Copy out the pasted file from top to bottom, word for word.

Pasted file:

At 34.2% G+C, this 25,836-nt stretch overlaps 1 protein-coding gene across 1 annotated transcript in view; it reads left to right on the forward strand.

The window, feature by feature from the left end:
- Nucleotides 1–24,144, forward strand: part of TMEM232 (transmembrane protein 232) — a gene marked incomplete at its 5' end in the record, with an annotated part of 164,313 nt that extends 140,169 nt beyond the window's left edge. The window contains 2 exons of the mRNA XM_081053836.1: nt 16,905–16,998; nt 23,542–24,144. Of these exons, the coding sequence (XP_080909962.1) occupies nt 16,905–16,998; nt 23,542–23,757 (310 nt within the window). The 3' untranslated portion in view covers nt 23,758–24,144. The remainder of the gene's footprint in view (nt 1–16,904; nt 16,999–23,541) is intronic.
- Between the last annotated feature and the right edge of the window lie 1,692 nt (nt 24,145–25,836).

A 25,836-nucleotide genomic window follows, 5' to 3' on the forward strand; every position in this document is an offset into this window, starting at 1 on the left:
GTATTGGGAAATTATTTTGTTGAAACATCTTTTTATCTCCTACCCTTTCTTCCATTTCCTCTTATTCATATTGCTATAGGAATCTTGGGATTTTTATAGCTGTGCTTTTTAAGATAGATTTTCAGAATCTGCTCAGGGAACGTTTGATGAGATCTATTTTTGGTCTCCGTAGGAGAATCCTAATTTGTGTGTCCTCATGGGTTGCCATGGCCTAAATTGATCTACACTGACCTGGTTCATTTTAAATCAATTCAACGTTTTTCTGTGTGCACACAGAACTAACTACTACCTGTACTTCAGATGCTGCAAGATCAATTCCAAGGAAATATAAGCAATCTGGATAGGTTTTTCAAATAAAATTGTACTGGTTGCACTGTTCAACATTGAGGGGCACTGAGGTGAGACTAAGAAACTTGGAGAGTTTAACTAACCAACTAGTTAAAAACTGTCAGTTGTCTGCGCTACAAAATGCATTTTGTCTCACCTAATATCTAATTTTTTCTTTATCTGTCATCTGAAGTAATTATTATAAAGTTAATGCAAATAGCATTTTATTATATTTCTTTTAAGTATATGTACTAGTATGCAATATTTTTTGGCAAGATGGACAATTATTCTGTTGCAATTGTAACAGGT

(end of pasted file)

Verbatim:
At 34.2% G+C, this 25,836-nt stretch overlaps 1 protein-coding gene across 1 annotated transcript in view; it reads left to right on the forward strand.

The window, feature by feature from the left end:
- Nucleotides 1–24,144, forward strand: part of TMEM232 (transmembrane protein 232) — a gene marked incomplete at its 5' end in the record, with an annotated part of 164,313 nt that extends 140,169 nt beyond the window's left edge. The window contains 2 exons of the mRNA XM_081053836.1: nt 16,905–16,998; nt 23,542–24,144. Of these exons, the coding sequence (XP_080909962.1) occupies nt 16,905–16,998; nt 23,542–23,757 (310 nt within the window). The 3' untranslated portion in view covers nt 23,758–24,144. The remainder of the gene's footprint in view (nt 1–16,904; nt 16,999–23,541) is intronic.
- Between the last annotated feature and the right edge of the window lie 1,692 nt (nt 24,145–25,836).

A 25,836-nucleotide genomic window follows, 5' to 3' on the forward strand; every position in this document is an offset into this window, starting at 1 on the left:
GTATTGGGAAATTATTTTGTTGAAACATCTTTTTATCTCCTACCCTTTCTTCCATTTCCTCTTATTCATATTGCTATAGGAATCTTGGGATTTTTATAGCTGTGCTTTTTAAGATAGATTTTCAGAATCTGCTCAGGGAACGTTTGATGAGATCTATTTTTGGTCTCCGTAGGAGAATCCTAATTTGTGTGTCCTCATGGGTTGCCATGGCCTAAATTGATCTACACTGACCTGGTTCATTTTAAATCAATTCAACGTTTTTCTGTGTGCACACAGAACTAACTACTACCTGTACTTCAGATGCTGCAAGATCAATTCCAAGGAAATATAAGCAATCTGGATAGGTTTTTCAAATAAAATTGTACTGGTTGCACTGTTCAACATTGAGGGGCACTGAGGTGAGACTAAGAAACTTGGAGAGTTTAACTAACCAACTAGTTAAAAACTGTCAGTTGTCTGCGCTACAAAATGCATTTTGTCTCACCTAATATCTAATTTTTTCTTTATCTGTCATCTGAAGTAATTATTATAAAGTTAATGCAAATAGCATTTTATTATATTTCTTTTAAGTATATGTACTAGTATGCAATATTTTTTGGCAAGATGGACAATTATTCTGTTGCAATTGTAACAGGT